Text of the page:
I have been using Dragon NaturallySpeaking since the late version 10 days, and have always had a sort of love-hate relationship with the software and the company.
Originally, I wanted to try to use my existing version 11 license, but was thwarted when I could not find the 11.5 upgrade file in my backups.
One would think, it would be a simple matter of going to Nuance’s Support page, and download the update, especially as a registered user, but I had forgotten that you lose all support after the initial 30 days of owning the software, and there was no way for me to download the patch.
So I spent several days lamenting on whether I should ‘bite-the-bullet’ and purchase a new license for Loong.
Searching the internet, I was able to find an online deal where I got a new seat for only $75 after various rebates!
After the software arrived, I eagerly installed it, only to find that I had to download a service pack, which is no big deal, per se, if the service patch was in 500 MB to be downloaded!
I also made sure that I backed up the Service Pack file this time, and at the moment, I have not registered.
Once I had Dragon finally patched, I started a new user profile, and I have been using it to create this blog entry, and so far it has been working out very well in terms of speed and accuracy, and as I use it more, it should get better.
As the title of this blog entry suggests, I’ve been playing around with my system for about 10 days.
I still have not gotten into some of the deeper aspects of the fine tuning of the OS, mainly because the machine is very quick and responsive.
I have copied all my 500GBs of live data from Dragon onto the C drive of Loong, and reestablishing connections in my Lightroom catalogs.
Moving in and out of the various image directories and watching the thumbnails snap up on the screen is very exciting.
I have opened a few of bigger 800+ MB files into Photoshop, there is no hesitation as they jump up on the screen, as I zoom in and out!
Crunching HDR files together is very quick, and should save me countless hours in the future!
Then it occurred to me while playing, but I still had some of my SSD disk available to me.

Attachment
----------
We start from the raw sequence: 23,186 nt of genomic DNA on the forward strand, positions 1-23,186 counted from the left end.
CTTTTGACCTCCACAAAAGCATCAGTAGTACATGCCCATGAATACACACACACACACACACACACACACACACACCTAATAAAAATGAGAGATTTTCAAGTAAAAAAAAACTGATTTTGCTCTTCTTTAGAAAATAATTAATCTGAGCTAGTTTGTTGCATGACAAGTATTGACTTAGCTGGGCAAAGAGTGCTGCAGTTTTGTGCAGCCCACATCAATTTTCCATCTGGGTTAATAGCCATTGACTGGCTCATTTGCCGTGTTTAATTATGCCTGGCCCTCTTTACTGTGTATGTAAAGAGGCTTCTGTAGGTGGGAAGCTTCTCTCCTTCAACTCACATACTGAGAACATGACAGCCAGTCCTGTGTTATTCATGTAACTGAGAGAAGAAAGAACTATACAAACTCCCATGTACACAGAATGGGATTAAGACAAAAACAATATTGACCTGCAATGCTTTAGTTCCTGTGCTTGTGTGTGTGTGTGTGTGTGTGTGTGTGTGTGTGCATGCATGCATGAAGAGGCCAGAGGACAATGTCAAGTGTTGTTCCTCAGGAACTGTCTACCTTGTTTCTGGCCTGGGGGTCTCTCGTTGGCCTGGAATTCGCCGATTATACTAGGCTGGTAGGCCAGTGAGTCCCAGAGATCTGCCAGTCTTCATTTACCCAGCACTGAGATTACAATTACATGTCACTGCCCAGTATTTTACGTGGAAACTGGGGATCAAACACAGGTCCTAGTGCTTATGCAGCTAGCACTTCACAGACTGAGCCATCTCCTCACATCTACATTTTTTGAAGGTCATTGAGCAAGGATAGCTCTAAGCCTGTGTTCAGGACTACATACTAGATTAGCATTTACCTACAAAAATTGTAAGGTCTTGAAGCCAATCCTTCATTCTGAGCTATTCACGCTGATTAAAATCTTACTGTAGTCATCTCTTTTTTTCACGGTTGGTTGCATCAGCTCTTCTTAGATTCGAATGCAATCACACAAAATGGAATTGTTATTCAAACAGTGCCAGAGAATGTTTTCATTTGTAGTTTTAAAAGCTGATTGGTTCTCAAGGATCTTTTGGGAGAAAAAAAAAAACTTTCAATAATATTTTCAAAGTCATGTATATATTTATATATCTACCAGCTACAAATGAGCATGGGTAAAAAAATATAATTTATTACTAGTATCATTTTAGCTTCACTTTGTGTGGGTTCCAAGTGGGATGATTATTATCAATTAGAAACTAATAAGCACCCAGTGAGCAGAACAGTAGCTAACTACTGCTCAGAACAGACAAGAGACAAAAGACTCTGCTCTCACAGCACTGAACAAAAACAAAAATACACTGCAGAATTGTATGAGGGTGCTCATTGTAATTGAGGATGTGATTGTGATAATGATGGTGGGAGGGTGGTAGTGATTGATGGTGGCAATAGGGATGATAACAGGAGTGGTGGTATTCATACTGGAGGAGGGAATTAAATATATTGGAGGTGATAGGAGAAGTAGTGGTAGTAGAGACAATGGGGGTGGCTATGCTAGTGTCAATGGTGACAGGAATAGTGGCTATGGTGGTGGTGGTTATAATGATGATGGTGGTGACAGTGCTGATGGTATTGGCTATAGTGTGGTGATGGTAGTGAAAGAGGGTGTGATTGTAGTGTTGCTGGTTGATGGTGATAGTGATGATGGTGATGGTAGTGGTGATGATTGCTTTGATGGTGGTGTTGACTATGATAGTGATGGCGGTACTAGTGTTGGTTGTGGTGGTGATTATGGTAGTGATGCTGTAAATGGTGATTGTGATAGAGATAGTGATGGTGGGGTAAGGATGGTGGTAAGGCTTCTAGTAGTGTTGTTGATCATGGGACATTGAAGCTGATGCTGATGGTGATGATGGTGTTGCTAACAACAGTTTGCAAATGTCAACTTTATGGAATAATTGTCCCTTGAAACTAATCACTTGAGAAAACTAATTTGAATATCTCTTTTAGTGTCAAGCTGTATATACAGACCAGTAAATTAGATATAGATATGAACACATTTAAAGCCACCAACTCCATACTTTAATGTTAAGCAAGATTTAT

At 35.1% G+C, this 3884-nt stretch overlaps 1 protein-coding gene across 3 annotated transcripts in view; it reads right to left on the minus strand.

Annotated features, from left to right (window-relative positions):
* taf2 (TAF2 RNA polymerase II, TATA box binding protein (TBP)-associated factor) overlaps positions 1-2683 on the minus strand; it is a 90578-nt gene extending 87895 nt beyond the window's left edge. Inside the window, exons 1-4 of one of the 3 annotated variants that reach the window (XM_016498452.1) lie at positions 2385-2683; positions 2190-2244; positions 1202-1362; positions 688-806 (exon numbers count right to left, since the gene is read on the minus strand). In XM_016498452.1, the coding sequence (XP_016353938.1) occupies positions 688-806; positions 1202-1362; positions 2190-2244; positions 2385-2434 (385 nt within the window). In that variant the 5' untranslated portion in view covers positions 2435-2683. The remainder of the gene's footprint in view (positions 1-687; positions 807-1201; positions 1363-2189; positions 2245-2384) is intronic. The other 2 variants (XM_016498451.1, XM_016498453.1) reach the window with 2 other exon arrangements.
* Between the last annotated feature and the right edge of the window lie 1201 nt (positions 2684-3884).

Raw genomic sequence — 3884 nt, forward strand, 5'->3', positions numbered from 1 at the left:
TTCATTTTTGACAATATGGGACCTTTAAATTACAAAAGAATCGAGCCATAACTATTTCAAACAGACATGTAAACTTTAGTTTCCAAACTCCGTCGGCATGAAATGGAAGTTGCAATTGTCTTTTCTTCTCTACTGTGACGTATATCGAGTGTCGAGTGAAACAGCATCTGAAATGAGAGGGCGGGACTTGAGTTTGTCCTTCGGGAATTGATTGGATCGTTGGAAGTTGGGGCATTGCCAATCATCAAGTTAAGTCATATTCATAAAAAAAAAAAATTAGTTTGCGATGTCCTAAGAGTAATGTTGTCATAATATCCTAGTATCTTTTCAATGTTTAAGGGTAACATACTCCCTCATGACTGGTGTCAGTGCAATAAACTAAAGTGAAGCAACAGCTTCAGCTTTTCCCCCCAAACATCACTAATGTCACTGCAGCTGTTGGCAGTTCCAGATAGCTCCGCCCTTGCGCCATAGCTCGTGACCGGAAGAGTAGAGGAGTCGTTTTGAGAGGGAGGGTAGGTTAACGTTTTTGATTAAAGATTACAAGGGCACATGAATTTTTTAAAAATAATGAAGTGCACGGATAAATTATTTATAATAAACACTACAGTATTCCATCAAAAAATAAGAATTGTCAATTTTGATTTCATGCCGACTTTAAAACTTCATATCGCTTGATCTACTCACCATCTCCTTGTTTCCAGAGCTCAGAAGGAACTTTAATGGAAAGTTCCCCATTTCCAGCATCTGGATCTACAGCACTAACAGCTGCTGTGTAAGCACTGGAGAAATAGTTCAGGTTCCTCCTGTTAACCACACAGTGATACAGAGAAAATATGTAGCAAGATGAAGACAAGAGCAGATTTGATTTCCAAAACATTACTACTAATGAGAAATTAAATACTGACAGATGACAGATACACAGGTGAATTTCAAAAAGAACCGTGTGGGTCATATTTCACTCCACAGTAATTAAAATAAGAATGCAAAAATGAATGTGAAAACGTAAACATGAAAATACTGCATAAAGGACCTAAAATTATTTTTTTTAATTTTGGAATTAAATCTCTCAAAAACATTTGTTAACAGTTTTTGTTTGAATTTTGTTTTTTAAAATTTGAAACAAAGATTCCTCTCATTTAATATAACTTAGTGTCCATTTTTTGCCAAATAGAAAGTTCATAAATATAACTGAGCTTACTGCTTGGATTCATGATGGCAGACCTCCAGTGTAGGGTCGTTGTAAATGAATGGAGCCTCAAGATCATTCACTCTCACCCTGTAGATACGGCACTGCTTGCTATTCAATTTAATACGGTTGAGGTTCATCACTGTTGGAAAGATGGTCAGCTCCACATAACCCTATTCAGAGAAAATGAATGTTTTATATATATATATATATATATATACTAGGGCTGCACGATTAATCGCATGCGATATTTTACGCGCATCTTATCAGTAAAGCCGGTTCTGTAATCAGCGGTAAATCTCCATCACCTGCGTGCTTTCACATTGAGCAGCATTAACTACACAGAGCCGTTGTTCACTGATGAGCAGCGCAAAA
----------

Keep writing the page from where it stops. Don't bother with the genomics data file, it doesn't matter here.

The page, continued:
I opened up Disk Manager (diskmgmt.msc), and initialized the remaining SSD partition.
Going back into both Lightroom in Photoshop, I set their cache options to the newly created SSD partition, and relaunched the applications.
Now that it’s fast!
In reading the various manuals, how-to guides, tips and tricks, there is still a lot of things for me to explore and learn on this new machine.
I will continue to post new tidbits as they become available, so do stay tuned!
The last time that I bought a new computer, was back in late 2003, just before my daughter was born.
I remember say to my wife at the time, I had to purchase the computer because there was no telling the next time that I would be able to purchase a new one.
This time, instead of paying extra for a mainstream computer, I decided to go to a local computer builder, and have a custom unit built for me.
I ended up with a Pentium 4 on an Intel motherboard, 4GBs RAM and a 100GB HD for around $1000.
At the time, it was a very speedy machine, but after many years of service, and countless upgrades, the machine started to show its age when trying to run Windows XP, Office 2007 and Photoshop CS3.
So the hunt started for an upgrade, and I was able to finally scavenge a base Intel Core 2 6400 box, which I am still using to write this entry.
My biggest issue with this current machine, is that I am running into some compatibility issues with Camera Raw 7 after upgrading to Lightroom 5 and trying to move files into Photoshop CS5.
There is also the occasion, when working on larger 1+GB TIFF/PSD files, I simply run out of memory.
Then, about 2 weeks ago, after a tough budget negotiation, I was given the green light for a new machine!
Now the question was what to get!
I knew what I wanted a machine that could run Photoshop & Lightroom as the main applications, which meant as much CPU and RAM that I could get!
Like any computer geek, I fantasy configured systems on the major computer websites, and knew that they were way overpriced for what I wanted.
I wanted a custom-built machine, but how? Another Local vendor? or via the Internet…
Or myself, which I had never done before, even though I have fixed hundred of computers over the years!
I started to look at several ‘You Built It’ websites to get a very rough idea of price and configuration, and was quickly overwhelmed with the various configuration options!
It was time for a spreadsheet.
Even for a seasoned computer person, the various chip sets and sockets available made my head spin! I spent countless hours reading the forums on Tom’s Hardware so that I could make as intelligent decisions as possible!
At some point, I came to the realization, that I was going to be building this machine myself, and I started to venture into YouTube land to learn more about the basics of my new DYI project.
Finally, after many hours of research and internal debate, I finally placed my order:
Stuff starts to arrive Wednesday!
I can’t wait!